As I said, we didn’t do much over the weekend, so there isn’t much more for me to say. I think I still love Boston more than New York City, but surprisingly, I love Albany most of all.


  • I used to live 15 mins from NYC (by bus) and I never ever went – so, you’re not crazy! It happens

  • Hmmm… I take it you don’t mean Albany in Australia. :)

    I’m from Oz and I’ve been to NY… though I think I loved it because it was my first time overseas and I was overwhelmed by the whole experience. I guess there’s lots you can do in a city so big too.

  • I know how you feel about not going to places and events that are just down the road, I got told off recently for never having bee to glastonbury when it is only ten miles from my house..

  • I think NY city is an acquired taste. If you don’t mind my saying this, you are much too young to appreciate New York for all it has to offer.

    Now this I tell you, I wouldn’t live there. I would love to visit again often (been there 3 times), but I wouldn’t establish myself in Manhattan. I give you that.

    I would suggest that you go to NY City on your own with an attitude of the conqueress not the conquered. It will make a whole difference in the world.

  • I think the Upper East Side is probably the worst part of NYC to go to expect independent shops. That’s the part of the city that’s more expensive, it’s centered more around fashion and designer labels. At least, that’s what I’ve learned from Gossip Girl.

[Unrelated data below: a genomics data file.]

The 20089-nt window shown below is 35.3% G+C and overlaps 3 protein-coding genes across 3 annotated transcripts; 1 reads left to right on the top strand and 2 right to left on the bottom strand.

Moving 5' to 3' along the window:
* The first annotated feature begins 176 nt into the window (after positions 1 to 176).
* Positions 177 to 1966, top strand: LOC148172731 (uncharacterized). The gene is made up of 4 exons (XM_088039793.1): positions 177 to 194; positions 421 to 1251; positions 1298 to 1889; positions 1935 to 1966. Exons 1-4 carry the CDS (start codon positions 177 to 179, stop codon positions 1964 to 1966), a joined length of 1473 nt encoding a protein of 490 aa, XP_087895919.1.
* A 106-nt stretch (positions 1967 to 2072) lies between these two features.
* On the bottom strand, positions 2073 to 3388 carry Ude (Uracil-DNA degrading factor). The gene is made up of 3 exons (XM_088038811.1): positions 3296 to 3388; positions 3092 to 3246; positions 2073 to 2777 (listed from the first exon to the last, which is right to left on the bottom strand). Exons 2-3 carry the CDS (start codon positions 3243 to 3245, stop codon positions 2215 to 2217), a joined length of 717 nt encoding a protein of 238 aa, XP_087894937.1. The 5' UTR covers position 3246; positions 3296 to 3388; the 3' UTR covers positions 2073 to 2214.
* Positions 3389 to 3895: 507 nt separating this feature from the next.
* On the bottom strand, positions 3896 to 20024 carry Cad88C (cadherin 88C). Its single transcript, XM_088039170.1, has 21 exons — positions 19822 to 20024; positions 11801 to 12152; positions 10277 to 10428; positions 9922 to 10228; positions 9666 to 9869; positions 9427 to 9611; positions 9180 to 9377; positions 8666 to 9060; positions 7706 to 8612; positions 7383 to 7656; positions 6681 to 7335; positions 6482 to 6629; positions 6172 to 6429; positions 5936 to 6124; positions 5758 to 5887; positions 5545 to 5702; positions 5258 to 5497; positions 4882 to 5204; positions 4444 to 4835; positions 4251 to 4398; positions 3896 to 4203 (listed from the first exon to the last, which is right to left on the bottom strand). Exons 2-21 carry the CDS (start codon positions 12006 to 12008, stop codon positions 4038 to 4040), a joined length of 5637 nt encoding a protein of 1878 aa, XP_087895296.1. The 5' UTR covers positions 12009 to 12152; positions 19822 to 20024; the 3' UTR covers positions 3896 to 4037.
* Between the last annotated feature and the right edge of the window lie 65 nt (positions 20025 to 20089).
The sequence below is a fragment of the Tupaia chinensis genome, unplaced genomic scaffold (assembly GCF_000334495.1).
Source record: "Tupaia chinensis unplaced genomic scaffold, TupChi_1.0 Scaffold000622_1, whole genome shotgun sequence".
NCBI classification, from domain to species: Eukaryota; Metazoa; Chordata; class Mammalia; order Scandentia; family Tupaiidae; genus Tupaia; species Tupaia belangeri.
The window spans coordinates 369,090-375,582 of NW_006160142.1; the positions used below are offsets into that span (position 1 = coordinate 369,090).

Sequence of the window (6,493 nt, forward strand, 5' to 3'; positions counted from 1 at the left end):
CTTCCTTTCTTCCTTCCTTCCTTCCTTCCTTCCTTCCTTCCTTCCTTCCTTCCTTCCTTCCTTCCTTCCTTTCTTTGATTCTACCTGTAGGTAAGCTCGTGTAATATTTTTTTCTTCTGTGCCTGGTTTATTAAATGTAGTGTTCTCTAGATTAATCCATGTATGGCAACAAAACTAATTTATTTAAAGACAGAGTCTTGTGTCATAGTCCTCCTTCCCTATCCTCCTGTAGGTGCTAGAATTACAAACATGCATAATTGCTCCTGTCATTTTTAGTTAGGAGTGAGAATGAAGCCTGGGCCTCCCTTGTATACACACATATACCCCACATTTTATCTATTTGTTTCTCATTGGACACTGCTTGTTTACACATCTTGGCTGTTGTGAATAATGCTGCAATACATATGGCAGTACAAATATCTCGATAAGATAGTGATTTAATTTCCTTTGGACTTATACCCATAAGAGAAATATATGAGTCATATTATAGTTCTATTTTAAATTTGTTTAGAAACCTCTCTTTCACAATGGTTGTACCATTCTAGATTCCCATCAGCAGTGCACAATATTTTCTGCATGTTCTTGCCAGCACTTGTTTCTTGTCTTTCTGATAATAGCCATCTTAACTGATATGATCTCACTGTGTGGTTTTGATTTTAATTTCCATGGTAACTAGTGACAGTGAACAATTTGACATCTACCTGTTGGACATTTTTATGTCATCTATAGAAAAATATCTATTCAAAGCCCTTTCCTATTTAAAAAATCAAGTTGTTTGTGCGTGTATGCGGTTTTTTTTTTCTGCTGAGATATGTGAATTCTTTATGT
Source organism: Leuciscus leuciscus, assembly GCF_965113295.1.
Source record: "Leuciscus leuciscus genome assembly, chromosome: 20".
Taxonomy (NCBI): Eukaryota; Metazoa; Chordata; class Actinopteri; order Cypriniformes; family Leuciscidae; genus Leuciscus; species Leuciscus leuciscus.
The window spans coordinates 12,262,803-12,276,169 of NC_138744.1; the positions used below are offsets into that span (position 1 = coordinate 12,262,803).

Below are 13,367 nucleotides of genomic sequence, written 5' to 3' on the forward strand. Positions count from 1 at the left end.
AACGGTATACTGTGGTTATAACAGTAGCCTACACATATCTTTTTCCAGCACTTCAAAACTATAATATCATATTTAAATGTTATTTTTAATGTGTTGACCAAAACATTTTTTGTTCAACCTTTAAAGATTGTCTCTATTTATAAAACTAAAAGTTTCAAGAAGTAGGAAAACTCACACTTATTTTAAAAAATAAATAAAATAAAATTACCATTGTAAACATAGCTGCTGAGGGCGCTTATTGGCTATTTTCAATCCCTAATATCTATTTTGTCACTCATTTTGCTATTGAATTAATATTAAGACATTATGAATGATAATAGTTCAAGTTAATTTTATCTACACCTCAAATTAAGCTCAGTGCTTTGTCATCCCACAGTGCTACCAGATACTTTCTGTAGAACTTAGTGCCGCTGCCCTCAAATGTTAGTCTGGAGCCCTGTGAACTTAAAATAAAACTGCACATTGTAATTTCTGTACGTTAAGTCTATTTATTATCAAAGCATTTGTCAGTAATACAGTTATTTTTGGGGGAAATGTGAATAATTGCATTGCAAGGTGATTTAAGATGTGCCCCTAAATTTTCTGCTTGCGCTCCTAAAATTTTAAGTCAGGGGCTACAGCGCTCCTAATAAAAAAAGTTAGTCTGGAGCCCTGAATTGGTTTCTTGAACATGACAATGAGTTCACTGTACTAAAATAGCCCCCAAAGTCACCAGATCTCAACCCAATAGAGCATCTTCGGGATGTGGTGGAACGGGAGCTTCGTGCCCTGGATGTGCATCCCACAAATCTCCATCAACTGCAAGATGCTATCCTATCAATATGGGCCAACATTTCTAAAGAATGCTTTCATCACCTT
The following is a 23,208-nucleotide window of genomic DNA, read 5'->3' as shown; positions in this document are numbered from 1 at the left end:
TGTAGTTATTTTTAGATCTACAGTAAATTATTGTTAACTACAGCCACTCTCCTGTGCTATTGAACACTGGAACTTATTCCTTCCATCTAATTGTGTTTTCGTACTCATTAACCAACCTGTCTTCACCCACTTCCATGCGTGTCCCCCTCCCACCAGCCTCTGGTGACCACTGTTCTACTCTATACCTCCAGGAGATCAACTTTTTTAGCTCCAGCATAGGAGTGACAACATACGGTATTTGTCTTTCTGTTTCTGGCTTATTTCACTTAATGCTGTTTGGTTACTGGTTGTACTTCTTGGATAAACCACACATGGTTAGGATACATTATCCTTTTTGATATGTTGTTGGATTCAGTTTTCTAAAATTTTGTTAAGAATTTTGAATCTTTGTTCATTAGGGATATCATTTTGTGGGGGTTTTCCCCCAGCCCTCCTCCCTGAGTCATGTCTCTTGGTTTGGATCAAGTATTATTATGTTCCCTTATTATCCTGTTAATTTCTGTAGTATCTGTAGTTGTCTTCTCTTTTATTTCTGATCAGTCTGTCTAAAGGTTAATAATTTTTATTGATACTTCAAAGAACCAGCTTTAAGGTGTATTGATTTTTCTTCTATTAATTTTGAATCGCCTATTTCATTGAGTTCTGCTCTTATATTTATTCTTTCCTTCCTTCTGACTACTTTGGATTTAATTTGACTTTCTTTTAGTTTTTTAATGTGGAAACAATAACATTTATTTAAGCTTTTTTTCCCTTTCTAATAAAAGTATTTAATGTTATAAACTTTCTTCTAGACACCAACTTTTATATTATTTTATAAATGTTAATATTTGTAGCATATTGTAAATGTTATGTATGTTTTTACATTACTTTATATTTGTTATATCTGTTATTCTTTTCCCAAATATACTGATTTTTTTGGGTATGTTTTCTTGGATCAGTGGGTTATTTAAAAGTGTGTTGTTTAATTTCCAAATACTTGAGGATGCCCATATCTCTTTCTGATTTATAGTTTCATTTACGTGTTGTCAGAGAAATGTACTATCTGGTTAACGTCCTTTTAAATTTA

• As far as independent shops go, there are actually a lot. The Upper East/West Side are for people who are quite well to do. Next time I suggest the Village or the Lower East Side or Brooklyn if you want some serious small boutique places (especially around St. Mark’s Place with crazy Eastern European cafes and you can’t throw a brick without hitting a vintage store).

    • I will certainly check out those neighborhoods the next time I go. My friend lives in the Upper East side and she pretty much kept me there. Next time, I’m breaking out on my own


  • I visited NYC for the first time last May and was also “ewwed” by the filth. I had brand new shoes (because I expected to do a lot of walking) and they were more than broken in after 5 days. And my hair – in the mornings it was great but by 6p is was icky again. I would love to visit again but my take is that it’s too fast. Everything, everyone… too fast.

  • Hi, nice article,
    useful input for my plan to go to New York
    thank you

  • New York is such a beautiful place. I went for New Years one year and also saw the play Aida on Broadway… such a wonderful place to visit… Not really sure about living lol